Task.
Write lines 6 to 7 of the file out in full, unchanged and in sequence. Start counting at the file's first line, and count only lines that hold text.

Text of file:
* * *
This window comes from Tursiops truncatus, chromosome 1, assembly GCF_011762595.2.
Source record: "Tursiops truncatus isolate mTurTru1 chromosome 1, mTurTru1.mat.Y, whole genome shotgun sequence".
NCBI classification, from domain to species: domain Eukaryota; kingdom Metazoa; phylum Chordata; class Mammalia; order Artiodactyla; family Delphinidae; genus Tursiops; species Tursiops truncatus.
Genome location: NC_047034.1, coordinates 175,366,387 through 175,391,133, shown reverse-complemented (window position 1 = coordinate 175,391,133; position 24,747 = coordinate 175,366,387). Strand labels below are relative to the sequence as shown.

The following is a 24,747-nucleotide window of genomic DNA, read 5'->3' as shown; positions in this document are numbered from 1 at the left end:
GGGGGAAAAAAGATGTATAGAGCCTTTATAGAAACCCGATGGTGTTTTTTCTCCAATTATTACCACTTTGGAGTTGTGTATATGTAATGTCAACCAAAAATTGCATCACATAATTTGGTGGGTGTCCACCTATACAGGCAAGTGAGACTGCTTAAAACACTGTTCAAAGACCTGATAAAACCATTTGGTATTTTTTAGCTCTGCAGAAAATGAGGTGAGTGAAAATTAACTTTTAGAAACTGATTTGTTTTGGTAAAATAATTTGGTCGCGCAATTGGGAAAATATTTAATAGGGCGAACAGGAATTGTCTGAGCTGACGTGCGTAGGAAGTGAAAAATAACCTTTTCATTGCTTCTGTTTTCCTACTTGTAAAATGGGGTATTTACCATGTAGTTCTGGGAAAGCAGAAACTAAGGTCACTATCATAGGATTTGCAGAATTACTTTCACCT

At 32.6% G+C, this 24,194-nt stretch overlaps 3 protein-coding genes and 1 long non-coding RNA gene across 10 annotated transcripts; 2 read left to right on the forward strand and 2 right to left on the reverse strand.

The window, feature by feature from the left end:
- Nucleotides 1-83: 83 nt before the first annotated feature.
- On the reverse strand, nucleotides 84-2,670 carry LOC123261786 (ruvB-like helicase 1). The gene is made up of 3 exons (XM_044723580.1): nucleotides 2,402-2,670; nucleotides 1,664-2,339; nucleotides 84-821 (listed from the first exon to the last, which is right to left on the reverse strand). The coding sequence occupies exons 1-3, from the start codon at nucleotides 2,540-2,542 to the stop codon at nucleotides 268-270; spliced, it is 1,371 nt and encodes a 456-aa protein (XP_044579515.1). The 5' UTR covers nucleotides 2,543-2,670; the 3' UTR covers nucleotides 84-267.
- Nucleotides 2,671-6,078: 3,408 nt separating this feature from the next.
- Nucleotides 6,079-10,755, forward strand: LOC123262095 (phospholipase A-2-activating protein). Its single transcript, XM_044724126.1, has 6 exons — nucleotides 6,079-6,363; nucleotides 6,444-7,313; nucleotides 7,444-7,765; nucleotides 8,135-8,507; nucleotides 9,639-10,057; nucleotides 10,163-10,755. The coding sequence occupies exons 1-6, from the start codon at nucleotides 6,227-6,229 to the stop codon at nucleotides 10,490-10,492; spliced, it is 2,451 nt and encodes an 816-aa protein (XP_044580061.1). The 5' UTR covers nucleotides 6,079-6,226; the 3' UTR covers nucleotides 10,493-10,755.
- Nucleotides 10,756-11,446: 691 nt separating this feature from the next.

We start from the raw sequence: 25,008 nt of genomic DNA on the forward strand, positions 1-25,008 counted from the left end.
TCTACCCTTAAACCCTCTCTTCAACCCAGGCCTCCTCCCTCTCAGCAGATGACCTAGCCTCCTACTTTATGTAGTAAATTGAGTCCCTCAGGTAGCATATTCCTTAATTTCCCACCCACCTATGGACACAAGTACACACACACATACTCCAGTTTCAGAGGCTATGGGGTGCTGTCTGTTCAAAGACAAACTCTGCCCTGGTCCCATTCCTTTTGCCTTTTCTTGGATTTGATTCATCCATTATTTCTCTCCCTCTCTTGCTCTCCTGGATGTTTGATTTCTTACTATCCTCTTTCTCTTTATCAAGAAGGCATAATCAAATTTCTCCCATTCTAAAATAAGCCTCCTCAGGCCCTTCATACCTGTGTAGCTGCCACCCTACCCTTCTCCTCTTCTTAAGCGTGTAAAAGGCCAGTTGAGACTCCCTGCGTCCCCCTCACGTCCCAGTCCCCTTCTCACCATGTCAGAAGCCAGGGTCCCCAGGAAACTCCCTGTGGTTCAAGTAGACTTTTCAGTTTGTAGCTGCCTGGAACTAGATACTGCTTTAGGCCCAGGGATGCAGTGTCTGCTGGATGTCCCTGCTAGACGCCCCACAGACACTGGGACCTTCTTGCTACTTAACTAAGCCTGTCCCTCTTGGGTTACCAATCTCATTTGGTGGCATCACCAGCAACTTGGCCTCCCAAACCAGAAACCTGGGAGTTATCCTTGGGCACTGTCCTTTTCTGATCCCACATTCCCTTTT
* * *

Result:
GGGGGAAAAAAGATGTATAGAGCCTTTATAGAAACCCGATGGTGTTTTTTCTCCAATTATTACCACTTTGGAGTTGTGTATATGTAATGTCAACCAAAAATTGCATCACATAATTTGGTGGGTGTCCACCTATACAGGCAAGTGAGACTGCTTAAAACACTGTTCAAAGACCTGATAAAACCATTTGGTATTTTTTAGCTCTGCAGAAAATGAGGTGAGTGAAAATTAACTTTTAGAAACTGATTTGTTTTGGTAAAATAATTTGGTCGCGCAATTGGGAAAATATTTAATAGGGCGAACAGGAATTGTCTGAGCTGACGTGCGTAGGAAGTGAAAAATAACCTTTTCATTGCTTCTGTTTTCCTACTTGTAAAATGGGGTATTTACCATGTAGTTCTGGGAAAGCAGAAACTAAGGTCACTATCATAGGATTTGCAGAATTACTTTCACCT

At 32.6% G+C, this 24,194-nt stretch overlaps 3 protein-coding genes and 1 long non-coding RNA gene across 10 annotated transcripts; 2 read left to right on the forward strand and 2 right to left on the reverse strand.